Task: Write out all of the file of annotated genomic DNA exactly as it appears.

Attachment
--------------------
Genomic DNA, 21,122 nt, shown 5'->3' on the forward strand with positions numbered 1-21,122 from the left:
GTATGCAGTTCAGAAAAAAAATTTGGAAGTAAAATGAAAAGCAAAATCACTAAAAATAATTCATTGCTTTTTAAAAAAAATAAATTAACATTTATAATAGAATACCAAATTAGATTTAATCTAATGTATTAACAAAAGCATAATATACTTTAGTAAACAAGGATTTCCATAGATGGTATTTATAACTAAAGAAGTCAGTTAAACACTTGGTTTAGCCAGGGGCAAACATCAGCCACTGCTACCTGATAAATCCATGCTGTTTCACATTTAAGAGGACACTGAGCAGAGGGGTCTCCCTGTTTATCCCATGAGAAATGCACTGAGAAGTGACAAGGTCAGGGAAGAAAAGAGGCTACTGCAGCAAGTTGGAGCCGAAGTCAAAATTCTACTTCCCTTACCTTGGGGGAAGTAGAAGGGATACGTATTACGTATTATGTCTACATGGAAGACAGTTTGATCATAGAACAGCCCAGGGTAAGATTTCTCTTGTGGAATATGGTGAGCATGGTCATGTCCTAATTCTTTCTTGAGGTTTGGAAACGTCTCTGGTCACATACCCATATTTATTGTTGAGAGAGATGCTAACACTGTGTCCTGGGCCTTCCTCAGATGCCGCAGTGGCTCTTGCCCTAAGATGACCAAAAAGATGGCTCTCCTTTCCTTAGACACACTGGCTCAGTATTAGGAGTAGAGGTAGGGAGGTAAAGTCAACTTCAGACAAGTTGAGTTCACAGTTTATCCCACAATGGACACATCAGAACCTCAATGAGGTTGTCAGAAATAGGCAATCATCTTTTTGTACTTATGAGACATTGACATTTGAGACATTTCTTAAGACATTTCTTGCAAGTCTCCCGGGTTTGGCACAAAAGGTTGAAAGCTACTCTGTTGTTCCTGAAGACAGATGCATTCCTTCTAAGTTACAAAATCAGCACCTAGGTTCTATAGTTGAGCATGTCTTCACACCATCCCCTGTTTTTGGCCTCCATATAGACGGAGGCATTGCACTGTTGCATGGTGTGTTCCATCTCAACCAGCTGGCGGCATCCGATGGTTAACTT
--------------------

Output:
Genomic DNA, 21,122 nt, shown 5'->3' on the forward strand with positions numbered 1-21,122 from the left:
GTATGCAGTTCAGAAAAAAAATTTGGAAGTAAAATGAAAAGCAAAATCACTAAAAATAATTCATTGCTTTTTAAAAAAAATAAATTAACATTTATAATAGAATACCAAATTAGATTTAATCTAATGTATTAACAAAAGCATAATATACTTTAGTAAACAAGGATTTCCATAGATGGTATTTATAACTAAAGAAGTCAGTTAAACACTTGGTTTAGCCAGGGGCAAACATCAGCCACTGCTACCTGATAAATCCATGCTGTTTCACATTTAAGAGGACACTGAGCAGAGGGGTCTCCCTGTTTATCCCATGAGAAATGCACTGAGAAGTGACAAGGTCAGGGAAGAAAAGAGGCTACTGCAGCAAGTTGGAGCCGAAGTCAAAATTCTACTTCCCTTACCTTGGGGGAAGTAGAAGGGATACGTATTACGTATTATGTCTACATGGAAGACAGTTTGATCATAGAACAGCCCAGGGTAAGATTTCTCTTGTGGAATATGGTGAGCATGGTCATGTCCTAATTCTTTCTTGAGGTTTGGAAACGTCTCTGGTCACATACCCATATTTATTGTTGAGAGAGATGCTAACACTGTGTCCTGGGCCTTCCTCAGATGCCGCAGTGGCTCTTGCCCTAAGATGACCAAAAAGATGGCTCTCCTTTCCTTAGACACACTGGCTCAGTATTAGGAGTAGAGGTAGGGAGGTAAAGTCAACTTCAGACAAGTTGAGTTCACAGTTTATCCCACAATGGACACATCAGAACCTCAATGAGGTTGTCAGAAATAGGCAATCATCTTTTTGTACTTATGAGACATTGACATTTGAGACATTTCTTAAGACATTTCTTGCAAGTCTCCCGGGTTTGGCACAAAAGGTTGAAAGCTACTCTGTTGTTCCTGAAGACAGATGCATTCCTTCTAAGTTACAAAATCAGCACCTAGGTTCTATAGTTGAGCATGTCTTCACACCATCCCCTGTTTTTGGCCTCCATATAGACGGAGGCATTGCACTGTTGCATGGTGTGTTCCATCTCAACCAGCTGGCGGCATCCGATGGTTAACTT